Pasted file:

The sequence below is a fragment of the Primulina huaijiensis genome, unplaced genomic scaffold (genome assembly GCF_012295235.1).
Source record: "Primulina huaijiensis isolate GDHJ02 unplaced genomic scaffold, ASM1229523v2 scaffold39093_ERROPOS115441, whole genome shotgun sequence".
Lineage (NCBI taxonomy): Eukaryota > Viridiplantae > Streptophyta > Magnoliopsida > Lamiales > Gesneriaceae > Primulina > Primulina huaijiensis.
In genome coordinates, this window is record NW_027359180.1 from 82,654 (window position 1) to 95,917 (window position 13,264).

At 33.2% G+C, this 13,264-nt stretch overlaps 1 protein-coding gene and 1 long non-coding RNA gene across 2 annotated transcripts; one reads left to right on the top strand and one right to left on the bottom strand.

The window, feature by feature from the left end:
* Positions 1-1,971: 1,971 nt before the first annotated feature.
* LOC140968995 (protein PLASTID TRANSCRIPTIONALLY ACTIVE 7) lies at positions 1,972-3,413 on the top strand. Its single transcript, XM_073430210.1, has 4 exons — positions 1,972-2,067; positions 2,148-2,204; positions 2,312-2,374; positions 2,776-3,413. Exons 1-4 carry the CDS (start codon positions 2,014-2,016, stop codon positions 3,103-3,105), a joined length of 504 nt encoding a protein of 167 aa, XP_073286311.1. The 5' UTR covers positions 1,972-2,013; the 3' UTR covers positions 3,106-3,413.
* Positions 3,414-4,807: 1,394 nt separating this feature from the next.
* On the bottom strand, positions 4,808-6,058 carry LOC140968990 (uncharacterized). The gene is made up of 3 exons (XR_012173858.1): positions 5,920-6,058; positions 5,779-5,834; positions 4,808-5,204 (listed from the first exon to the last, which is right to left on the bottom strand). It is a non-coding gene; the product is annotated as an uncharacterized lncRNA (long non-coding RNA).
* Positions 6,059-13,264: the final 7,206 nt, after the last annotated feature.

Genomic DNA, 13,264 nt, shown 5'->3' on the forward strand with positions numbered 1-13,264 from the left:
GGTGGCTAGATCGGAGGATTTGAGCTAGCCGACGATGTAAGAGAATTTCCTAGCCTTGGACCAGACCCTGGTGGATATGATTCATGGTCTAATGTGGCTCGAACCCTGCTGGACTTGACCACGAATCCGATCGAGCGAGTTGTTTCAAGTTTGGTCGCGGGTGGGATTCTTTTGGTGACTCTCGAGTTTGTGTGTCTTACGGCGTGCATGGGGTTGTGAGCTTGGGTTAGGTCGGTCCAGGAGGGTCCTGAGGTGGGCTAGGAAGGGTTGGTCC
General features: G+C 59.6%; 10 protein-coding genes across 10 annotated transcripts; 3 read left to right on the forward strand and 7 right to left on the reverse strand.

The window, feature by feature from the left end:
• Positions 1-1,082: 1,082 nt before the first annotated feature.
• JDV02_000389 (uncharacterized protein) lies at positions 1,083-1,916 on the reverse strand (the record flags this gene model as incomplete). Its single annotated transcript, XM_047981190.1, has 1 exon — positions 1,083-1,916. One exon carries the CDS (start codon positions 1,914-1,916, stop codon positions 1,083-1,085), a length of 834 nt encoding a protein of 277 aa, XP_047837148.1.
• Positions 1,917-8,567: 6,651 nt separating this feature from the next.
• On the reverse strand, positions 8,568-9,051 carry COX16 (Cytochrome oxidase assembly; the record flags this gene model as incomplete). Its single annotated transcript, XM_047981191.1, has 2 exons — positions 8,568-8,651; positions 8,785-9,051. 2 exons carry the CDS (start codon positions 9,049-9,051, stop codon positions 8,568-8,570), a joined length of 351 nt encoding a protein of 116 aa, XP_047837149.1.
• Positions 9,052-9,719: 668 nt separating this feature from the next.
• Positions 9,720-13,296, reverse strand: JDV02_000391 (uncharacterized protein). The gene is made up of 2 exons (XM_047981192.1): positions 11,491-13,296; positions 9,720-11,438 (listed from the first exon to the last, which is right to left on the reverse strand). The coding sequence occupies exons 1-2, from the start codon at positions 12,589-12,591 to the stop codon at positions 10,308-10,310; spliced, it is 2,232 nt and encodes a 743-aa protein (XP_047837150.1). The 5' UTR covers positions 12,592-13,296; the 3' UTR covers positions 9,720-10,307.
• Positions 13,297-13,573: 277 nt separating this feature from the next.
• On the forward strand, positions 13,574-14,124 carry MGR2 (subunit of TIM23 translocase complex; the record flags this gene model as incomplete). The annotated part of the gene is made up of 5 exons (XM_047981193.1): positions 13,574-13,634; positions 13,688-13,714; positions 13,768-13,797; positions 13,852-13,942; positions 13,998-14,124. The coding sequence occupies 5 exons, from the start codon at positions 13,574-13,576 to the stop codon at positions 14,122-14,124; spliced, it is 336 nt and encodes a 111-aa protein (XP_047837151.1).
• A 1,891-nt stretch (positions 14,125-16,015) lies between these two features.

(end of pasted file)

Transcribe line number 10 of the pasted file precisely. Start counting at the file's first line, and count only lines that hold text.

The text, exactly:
* On the bottom strand, positions 4,808-6,058 carry LOC140968990 (uncharacterized). The gene is made up of 3 exons (XR_012173858.1): positions 5,920-6,058; positions 5,779-5,834; positions 4,808-5,204 (listed from the first exon to the last, which is right to left on the bottom strand). It is a non-coding gene; the product is annotated as an uncharacterized lncRNA (long non-coding RNA).